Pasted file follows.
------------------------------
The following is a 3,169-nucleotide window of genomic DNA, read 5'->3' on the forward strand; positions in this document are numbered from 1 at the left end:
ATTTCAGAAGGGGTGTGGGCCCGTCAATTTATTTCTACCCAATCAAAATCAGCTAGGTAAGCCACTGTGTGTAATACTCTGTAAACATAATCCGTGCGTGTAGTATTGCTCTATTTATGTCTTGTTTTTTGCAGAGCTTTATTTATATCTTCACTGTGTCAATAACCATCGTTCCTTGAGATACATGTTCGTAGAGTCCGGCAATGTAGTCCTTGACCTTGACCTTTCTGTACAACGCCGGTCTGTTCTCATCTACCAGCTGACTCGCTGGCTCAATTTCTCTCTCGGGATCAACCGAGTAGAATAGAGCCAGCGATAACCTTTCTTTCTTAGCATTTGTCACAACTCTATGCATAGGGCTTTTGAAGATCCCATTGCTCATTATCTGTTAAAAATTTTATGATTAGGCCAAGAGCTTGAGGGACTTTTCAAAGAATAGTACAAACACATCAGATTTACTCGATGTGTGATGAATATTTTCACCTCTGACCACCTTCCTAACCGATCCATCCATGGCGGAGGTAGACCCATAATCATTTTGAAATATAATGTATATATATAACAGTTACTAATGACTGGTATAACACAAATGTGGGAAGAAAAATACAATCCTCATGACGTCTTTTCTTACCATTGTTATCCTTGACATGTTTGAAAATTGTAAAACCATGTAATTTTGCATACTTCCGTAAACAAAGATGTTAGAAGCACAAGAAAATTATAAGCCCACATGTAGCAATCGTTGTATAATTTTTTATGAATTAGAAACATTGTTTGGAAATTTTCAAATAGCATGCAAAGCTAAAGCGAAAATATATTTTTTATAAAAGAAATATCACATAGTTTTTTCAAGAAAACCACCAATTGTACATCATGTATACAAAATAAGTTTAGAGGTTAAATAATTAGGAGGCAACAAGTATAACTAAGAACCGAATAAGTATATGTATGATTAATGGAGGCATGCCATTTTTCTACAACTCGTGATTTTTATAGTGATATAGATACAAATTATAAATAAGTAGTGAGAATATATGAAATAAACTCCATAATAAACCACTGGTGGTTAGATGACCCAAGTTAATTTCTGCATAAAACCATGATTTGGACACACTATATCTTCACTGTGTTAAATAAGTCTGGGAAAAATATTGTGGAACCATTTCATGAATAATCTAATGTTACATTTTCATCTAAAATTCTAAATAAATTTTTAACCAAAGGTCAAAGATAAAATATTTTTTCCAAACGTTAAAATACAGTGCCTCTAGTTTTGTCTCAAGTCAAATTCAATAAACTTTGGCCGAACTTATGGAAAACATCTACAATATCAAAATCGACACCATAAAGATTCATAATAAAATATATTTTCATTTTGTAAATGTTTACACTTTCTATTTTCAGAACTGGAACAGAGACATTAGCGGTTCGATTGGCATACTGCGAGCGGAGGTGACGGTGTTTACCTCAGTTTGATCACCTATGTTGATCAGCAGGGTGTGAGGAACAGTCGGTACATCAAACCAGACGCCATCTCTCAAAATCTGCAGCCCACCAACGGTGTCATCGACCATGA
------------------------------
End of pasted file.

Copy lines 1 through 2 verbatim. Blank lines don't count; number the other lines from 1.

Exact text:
The following is a 3,169-nucleotide window of genomic DNA, read 5'->3' on the forward strand; positions in this document are numbered from 1 at the left end:
ATTTCAGAAGGGGTGTGGGCCCGTCAATTTATTTCTACCCAATCAAAATCAGCTAGGTAAGCCACTGTGTGTAATACTCTGTAAACATAATCCGTGCGTGTAGTATTGCTCTATTTATGTCTTGTTTTTTGCAGAGCTTTATTTATATCTTCACTGTGTCAATAACCATCGTTCCTTGAGATACATGTTCGTAGAGTCCGGCAATGTAGTCCTTGACCTTGACCTTTCTGTACAACGCCGGTCTGTTCTCATCTACCAGCTGACTCGCTGGCTCAATTTCTCTCTCGGGATCAACCGAGTAGAATAGAGCCAGCGATAACCTTTCTTTCTTAGCATTTGTCACAACTCTATGCATAGGGCTTTTGAAGATCCCATTGCTCATTATCTGTTAAAAATTTTATGATTAGGCCAAGAGCTTGAGGGACTTTTCAAAGAATAGTACAAACACATCAGATTTACTCGATGTGTGATGAATATTTTCACCTCTGACCACCTTCCTAACCGATCCATCCATGGCGGAGGTAGACCCATAATCATTTTGAAATATAATGTATATATATAACAGTTACTAATGACTGGTATAACACAAATGTGGGAAGAAAAATACAATCCTCATGACGTCTTTTCTTACCATTGTTATCCTTGACATGTTTGAAAATTGTAAAACCATGTAATTTTGCATACTTCCGTAAACAAAGATGTTAGAAGCACAAGAAAATTATAAGCCCACATGTAGCAATCGTTGTATAATTTTTTATGAATTAGAAACATTGTTTGGAAATTTTCAAATAGCATGCAAAGCTAAAGCGAAAATATATTTTTTATAAAAGAAATATCACATAGTTTTTTCAAGAAAACCACCAATTGTACATCATGTATACAAAATAAGTTTAGAGGTTAAATAATTAGGAGGCAACAAGTATAACTAAGAACCGAATAAGTATATGTATGATTAATGGAGGCATGCCATTTTTCTACAACTCGTGATTTTTATAGTGATATAGATACAAATTATAAATAAGTAGTGAGAATATATGAAATAAACTCCATAATAAACCACTGGTGGTTAGATGACCCAAGTTAATTTCTGCATAAAACCATGATTTGGACACACTATATCTTCACTGTGTTAAATAAGTCTGGGAAAAATATTGTGGAACCATTTCATGAATAATCTAATGTTACATTTTCATCTAAAATTCTAAATAAATTTTTAACCAAAGGTCAAAGATAAAATATTTTTTCCAAACGTTAAAATACAGTGCCTCTAGTTTTGTCTCAAGTCAAATTCAATAAACTTTGGCCGAACTTATGGAAAACATCTACAATATCAAAATCGACACCATAAAGATTCATAATAAAATATATTTTCATTTTGTAAATGTTTACACTTTCTATTTTCAGAACTGGAACAGAGACATTAGCGGTTCGATTGGCATACTGCGAGCGGAGGTGACGGTGTTTACCTCAGTTTGATCACCTATGTTGATCAGCAGGGTGTGAGGAACAGTCGGTACATCAAACCAGACGCCATCTCTCAAAATCTGCAGCCCACCAACGGTGTCATCGACCATGA